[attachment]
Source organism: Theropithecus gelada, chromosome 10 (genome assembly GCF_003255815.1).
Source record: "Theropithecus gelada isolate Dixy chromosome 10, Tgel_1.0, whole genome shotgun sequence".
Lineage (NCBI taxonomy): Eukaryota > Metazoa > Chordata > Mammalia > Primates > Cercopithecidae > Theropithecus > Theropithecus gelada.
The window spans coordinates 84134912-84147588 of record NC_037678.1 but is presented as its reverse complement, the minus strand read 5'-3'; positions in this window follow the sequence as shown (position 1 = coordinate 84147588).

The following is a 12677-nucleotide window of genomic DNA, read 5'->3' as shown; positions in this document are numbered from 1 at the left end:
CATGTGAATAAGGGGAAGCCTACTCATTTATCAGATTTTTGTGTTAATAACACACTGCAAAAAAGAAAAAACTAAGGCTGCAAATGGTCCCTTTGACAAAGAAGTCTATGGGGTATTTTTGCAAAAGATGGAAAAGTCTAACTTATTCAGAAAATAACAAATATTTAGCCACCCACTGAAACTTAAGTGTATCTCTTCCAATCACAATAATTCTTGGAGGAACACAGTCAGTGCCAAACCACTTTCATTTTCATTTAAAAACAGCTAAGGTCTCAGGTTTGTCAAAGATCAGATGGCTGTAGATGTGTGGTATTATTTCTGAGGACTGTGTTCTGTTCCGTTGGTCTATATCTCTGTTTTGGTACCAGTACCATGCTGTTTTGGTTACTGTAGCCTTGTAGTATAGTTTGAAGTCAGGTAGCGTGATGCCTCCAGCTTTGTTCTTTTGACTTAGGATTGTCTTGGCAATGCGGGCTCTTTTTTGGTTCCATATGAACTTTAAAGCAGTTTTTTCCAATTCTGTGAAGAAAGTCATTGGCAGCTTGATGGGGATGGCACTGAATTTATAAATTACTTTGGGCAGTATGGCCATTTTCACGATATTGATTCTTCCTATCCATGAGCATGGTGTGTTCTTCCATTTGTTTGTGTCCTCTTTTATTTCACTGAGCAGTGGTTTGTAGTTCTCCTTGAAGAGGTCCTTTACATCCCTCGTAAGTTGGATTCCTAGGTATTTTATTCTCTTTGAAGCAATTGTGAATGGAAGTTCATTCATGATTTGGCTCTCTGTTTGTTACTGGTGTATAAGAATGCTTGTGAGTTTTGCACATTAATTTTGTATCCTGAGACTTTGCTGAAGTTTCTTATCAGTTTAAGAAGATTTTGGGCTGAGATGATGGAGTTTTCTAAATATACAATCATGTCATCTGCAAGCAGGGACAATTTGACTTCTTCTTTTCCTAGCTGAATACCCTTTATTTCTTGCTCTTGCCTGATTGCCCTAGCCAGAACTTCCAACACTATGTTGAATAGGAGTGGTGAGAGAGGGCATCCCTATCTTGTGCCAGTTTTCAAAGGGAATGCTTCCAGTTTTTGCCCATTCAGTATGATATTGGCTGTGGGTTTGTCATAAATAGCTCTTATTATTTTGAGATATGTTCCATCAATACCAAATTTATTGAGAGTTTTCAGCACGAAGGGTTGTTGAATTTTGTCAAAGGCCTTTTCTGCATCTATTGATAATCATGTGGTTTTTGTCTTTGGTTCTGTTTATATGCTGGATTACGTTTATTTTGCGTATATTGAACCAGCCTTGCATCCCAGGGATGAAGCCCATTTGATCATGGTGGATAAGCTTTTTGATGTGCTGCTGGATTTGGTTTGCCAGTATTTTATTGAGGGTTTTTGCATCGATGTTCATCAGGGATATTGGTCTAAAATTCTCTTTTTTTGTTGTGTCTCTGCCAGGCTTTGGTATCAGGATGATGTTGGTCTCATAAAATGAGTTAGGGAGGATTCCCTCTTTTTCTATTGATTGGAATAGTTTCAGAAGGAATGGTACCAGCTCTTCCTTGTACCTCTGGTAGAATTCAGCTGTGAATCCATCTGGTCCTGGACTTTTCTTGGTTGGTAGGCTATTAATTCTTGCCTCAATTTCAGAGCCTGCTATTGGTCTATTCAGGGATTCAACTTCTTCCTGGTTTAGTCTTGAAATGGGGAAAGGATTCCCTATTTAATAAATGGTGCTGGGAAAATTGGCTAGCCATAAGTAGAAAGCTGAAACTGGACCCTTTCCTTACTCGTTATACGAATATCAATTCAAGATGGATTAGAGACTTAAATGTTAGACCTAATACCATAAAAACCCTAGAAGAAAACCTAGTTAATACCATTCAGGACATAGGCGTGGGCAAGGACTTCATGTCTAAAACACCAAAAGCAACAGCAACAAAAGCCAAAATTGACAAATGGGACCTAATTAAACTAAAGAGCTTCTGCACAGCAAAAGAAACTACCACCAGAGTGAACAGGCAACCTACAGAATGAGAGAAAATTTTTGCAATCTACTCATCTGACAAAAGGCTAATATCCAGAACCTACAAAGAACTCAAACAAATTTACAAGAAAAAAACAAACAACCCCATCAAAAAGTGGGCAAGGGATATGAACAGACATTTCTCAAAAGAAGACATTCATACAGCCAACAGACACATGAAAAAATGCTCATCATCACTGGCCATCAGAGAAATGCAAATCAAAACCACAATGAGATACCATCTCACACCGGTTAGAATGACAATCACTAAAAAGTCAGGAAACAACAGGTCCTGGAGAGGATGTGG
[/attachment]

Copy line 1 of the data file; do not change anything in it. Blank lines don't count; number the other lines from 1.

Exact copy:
Source organism: Theropithecus gelada, chromosome 10 (genome assembly GCF_003255815.1).